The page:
For the first time in his life, Brett Palin is answering to the title of All-Star.

Don’t worry, though. The soft-spoken Quad-City Flames defender remains all-star modest.

“I think going there will be a good experience,” the 24-year-old, fourth-year professional said of his chance to play with Team Canada at Monday’s American Hockey League All-Star game in Worcester, Mass. “But I’m definitely not going to go around calling myself (an All-Star.)”

Heck, here’s a snapshot into Palin’s modest reception toward his All-Star status: He learned he had been selected by AHL coaches ahead of a Jan. 6 skate that ended around 11 a.m. About 2 that afternoon, his father called to say he’d read about his selection on the Internet.

You mean to say you didn’t call your parents to brag after practice, he was asked?

“No,” he said, almost surprised by the question. “I had to go eat lunch.”

Well … a man’s got to eat.

“I don’t know,” Palin said, shrugging off the implications of his All-Star status. “It’s an honor, but hopefully it’s not going to change who I am and how I play the game.”

That is almost precisely the answer Q-C Flames coach Ryan McGill would expect from Palin.

“That shows you his character and integrity,” the coach said of Palin’s almost sheepish response to being the team’s lone representative at the All-Star affair. “He brings himself to the rink every day. He comes with great focus, good habits and he is a great role model for any one of these guys here, guys who are older or younger.”

McGill said Palin’s selection by league coaches is fairly high praise.

“I think they look at him as being a real steady player,” said the coach. “He has been a real steady player for four years and he has improved every year. So coaches can see that and see that those guys need recognition and opportunity.”

And there is ample evidence that with All-Star recognition comes opportunity.

The last four Flames All-Star reps — Adam Pardy, Dustin Boyd, Curtis McElhinney and Richie Regehr — all now are members of the NHL Flames.

“If history repeats itself, Brett might be in the NHL next year, huh?” said McGill, who wouldn’t be surprised to see that happen. “He continues to work hard and get better and he has good habits. There’s no reason why he can’t be  up with somebody, whether it’s the Calgary Flames or one of 29 other teams.”

Obviously, the NHL call he has yet to receive is Palin’s ambition.

Typically, though, he is practicing patience.

“I’m just sitting here,” he said. “I’m on the team I am on and I want to be the best I can be everyday and keep improving so that when I do get the chance, I can make the most of it. There’s a reason I haven’t been up there yet and when I’m ready I’ll get that chance, hopefully.  I am excited for that.”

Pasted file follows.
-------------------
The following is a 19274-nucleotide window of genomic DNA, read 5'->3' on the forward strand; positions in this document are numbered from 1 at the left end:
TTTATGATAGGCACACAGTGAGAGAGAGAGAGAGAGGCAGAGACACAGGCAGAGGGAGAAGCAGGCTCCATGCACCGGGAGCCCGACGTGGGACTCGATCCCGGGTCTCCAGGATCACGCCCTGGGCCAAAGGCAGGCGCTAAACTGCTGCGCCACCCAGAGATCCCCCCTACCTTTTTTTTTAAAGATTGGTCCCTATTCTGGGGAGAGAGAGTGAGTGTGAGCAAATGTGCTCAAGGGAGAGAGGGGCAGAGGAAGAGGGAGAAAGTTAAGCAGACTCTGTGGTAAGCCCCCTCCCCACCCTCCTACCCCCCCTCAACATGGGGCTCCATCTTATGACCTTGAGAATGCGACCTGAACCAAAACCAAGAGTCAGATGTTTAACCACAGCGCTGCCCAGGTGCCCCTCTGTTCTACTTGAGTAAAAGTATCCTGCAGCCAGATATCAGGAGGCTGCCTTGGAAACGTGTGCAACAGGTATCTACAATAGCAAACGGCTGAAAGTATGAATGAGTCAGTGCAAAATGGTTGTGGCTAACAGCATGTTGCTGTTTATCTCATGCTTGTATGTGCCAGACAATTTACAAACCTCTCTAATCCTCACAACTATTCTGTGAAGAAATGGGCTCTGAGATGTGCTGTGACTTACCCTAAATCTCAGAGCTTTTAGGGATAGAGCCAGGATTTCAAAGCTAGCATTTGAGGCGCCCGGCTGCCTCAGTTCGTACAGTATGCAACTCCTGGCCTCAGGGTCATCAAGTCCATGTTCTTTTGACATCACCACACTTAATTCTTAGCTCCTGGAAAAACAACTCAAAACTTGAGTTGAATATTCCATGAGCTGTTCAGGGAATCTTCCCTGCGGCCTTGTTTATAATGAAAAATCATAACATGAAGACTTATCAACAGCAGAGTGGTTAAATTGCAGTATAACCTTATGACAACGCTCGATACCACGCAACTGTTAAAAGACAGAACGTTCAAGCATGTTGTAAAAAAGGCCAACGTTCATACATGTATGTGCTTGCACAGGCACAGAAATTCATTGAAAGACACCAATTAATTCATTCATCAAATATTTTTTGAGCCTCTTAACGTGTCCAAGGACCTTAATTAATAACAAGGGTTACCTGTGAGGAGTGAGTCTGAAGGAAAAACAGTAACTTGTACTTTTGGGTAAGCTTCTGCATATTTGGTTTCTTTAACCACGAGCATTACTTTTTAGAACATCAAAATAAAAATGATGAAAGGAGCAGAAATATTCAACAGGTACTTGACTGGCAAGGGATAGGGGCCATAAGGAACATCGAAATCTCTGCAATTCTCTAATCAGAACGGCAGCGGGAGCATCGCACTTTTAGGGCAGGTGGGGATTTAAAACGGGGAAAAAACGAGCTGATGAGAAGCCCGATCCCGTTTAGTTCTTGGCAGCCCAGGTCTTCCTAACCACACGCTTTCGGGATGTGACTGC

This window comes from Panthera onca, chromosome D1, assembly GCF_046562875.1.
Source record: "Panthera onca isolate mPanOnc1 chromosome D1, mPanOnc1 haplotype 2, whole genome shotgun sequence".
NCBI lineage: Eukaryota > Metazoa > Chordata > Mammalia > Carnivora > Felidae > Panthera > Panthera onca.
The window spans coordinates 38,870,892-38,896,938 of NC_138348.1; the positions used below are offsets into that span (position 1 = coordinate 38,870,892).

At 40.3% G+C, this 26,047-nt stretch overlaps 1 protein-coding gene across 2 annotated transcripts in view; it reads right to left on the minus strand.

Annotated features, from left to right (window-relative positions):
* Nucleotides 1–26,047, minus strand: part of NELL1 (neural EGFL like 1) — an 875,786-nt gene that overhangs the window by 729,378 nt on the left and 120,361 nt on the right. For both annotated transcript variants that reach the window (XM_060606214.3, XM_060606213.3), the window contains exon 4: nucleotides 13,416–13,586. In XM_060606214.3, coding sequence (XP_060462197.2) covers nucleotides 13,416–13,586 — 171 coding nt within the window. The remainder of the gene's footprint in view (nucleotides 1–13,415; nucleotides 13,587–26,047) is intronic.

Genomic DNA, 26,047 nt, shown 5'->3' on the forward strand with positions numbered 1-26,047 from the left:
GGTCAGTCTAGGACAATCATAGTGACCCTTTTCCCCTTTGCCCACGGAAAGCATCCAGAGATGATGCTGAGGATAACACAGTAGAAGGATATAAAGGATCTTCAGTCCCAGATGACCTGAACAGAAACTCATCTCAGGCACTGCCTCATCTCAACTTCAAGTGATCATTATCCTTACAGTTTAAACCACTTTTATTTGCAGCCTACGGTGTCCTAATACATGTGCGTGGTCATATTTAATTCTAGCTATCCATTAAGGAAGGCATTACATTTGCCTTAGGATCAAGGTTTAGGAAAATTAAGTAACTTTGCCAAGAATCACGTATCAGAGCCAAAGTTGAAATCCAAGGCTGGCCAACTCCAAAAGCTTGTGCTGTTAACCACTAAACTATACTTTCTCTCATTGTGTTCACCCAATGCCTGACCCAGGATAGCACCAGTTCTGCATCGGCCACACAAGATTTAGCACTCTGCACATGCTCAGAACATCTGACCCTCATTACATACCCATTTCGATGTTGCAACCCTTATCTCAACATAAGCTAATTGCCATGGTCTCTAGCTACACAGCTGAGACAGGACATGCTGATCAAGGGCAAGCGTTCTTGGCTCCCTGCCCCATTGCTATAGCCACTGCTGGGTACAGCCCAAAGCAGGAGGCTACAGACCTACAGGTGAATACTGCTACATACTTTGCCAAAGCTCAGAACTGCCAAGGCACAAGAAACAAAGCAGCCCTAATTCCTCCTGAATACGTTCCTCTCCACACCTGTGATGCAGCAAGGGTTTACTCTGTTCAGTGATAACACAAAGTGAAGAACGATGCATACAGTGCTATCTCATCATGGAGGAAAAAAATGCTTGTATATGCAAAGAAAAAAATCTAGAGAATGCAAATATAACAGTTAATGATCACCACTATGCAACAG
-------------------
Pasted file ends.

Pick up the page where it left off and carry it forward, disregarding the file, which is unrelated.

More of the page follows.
Palin’s assessment of his performance this season is, not surprisingly, a bit self-critical.

He scored twice over the weekend and now has four goals for the campaign, three more than he scored in his previous three seasons  combined. Goals aren’t his goal, though. Consistent steady defense is.

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“For the most part, I have been able to go out and perform at the level I am supposed to,” he said. “But there have been a few ups and downs, inconsistencies I would like to eliminate.”

Not many. As he did in each of the past two seasons, Palin leads the Flames with a plus/minus rating of 7. A year ago, he finished with a plus rating of 14 on a team whose nearest player was nine points lower.

“You  have to be careful with certain players,” McGill cautioned of that statistical measure. “With him you have to put a lot into it. We don’t score easy. We don’t score often 5-on-5. And Brett plays against the best players on the opposing team. For him, you can look at that stat.”

Even ever-modest Palin won’t argue that.

“With my style of game, it is the one stat that means a lot to me,” he said.

Hearing from his teammates about his big-time All-Star status means a little less.

His mates know Palin doesn’t want to be considered a big shot. That only has put a target on his back.

“The guys have been giving it to me a little bit,’’ he said. “Not too much. Just the regular chirps and jabs. It’s all fun and games.”

Craig DeVrieze can be contacted at (563) 333-2610 or